Recursive descent parsing is a top-down parsing approach in which a set of recursive procedures is used to syntactically analyse a given input. One procedure is usually associated with each non-terminal (V) of a grammar. The procedures look at its input and decide which production rule to apply for its non-terminal. Terminals in the body of the production rule are matched to the input at the appropriate time, while non-terminals in the body result in calls to respective procedures. If a sequence of procedure calls during syntax analysis is able to define a parse tree implicitly for the given input string, that string is then considered correct. Another important aspect of recursive descent parsing is that the selection of a production rule for a non-terminal usually involves trial-and-error i.e., if production rule is found unsuitable to proceed with the construction of the implicit parse tree against the given input, the procedure backtracks and retries with other available production rules.

Why not predictive parsers?
The FastParse scala library that we are going to use to write simple arithmetic parser allows us to write recursive descent parsers unlike ANTLR which uses predictive parsing technique instead, which is why we will stick with recursive parsing technique for this blog series. It's worth mentioning here that predictive parsers are essentially recursive descent parsers without backtracking and can only be implemented for LL(k) context-free grammars. However, if you already have a LL CFG, you can still parse it with non-predictive recursive descent parsers. Also, if you're to hand implement parser without the help of any tools and libraries, predictive parsing should be your first choice. Read more about it in section 4.4.3 from Compilers (Principles, Techniques, & Tools) book.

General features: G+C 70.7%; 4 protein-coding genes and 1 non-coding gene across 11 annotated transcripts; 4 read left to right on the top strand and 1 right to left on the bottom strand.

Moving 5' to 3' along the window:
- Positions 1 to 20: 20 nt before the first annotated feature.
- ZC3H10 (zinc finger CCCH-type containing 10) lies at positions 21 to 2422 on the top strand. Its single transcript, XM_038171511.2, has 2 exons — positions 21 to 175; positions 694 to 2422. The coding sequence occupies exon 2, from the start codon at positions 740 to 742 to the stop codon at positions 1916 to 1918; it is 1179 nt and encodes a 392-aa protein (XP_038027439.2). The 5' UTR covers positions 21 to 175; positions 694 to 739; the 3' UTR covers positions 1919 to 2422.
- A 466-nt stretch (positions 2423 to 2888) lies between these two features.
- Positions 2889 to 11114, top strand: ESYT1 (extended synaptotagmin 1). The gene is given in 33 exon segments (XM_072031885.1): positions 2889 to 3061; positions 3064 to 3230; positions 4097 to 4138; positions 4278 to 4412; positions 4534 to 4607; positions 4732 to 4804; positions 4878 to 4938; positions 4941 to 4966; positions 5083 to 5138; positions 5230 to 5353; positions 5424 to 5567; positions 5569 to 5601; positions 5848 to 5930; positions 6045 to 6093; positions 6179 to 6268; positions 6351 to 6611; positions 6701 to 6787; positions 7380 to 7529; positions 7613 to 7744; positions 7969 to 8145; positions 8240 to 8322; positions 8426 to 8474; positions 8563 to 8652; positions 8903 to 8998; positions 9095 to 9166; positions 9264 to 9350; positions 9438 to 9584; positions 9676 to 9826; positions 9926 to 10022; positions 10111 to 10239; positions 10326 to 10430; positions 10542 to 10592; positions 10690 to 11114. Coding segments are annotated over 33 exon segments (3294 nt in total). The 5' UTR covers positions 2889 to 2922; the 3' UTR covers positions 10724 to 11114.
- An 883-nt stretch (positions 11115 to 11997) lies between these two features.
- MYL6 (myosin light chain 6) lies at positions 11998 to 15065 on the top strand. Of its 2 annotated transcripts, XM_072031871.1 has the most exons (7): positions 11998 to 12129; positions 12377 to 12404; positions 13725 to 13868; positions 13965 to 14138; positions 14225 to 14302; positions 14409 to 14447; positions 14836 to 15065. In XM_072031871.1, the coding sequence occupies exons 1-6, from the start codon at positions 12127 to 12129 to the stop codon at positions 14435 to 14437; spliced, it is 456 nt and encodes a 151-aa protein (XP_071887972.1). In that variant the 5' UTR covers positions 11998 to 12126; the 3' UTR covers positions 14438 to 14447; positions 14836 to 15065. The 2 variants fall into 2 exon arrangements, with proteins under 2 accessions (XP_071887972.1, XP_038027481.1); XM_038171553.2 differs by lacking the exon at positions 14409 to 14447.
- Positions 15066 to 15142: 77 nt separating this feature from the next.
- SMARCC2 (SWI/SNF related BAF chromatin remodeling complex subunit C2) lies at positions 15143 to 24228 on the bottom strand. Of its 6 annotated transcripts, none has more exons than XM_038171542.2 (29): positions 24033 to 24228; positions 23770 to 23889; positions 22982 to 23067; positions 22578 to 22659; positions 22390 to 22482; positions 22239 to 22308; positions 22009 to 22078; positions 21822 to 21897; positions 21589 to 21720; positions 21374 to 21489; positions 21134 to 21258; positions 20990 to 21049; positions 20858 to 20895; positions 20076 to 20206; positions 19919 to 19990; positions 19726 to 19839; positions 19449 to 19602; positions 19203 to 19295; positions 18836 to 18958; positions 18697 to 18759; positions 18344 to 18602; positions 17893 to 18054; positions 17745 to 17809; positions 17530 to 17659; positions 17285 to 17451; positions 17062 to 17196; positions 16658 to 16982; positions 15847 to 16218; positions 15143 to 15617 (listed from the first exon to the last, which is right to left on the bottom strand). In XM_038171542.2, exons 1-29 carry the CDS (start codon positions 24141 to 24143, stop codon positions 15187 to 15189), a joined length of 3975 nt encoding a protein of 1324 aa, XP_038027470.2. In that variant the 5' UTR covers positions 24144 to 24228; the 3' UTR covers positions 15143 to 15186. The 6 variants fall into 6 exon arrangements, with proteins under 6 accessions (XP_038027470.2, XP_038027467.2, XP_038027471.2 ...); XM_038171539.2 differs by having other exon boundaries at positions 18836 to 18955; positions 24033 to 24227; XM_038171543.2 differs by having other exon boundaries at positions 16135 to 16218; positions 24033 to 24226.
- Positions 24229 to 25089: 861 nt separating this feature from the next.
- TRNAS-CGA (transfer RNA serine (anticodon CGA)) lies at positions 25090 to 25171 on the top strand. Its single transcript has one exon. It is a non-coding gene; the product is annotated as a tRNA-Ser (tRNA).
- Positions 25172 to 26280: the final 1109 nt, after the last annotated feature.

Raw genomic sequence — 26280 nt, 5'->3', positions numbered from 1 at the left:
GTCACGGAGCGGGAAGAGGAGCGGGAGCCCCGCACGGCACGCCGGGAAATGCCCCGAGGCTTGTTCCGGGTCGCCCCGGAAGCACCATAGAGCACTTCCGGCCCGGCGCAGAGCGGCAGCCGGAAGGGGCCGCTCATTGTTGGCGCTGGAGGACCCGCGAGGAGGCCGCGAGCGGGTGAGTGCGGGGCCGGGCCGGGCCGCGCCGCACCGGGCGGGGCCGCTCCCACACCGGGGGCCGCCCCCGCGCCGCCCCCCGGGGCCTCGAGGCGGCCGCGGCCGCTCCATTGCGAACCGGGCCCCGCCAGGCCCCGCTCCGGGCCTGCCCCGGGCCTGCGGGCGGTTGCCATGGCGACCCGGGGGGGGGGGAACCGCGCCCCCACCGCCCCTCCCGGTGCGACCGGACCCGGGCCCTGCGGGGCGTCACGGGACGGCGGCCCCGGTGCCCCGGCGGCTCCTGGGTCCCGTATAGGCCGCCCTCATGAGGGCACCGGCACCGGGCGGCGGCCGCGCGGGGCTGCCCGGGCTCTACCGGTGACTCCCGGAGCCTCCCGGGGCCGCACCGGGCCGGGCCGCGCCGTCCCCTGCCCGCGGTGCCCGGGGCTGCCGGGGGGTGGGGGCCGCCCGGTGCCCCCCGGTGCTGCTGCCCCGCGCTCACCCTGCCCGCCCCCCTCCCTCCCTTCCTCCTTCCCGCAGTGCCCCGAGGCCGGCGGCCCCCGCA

### Writing Grammar

Writing grammar for a language is a bit more involved process. Just like designing a relational database requires attention to certain aspects such as eliminating data redundancy, ensuring data integrity and accuracy, etc; there are certain similar aspects to writing/designing grammar for a type of language. Let's walk through those aspects while building our grammar simultaneously.

#### Associativity of Operators

When an operand has operators both to its left and right, it is the operator associativity that dictates which operator applies to that operand. We say that the operator `+` associates to the left, because an operand with `+` operator on either side belongs to the operator to its left. Similarly, the operator `=` associates to the right, because an operand with `=` operator on either side belongs to the operator to its right. The associativity of operators, as one of the dictating factors, decides how production rules for a grammar are written and how a given string is consequently parsed as tree.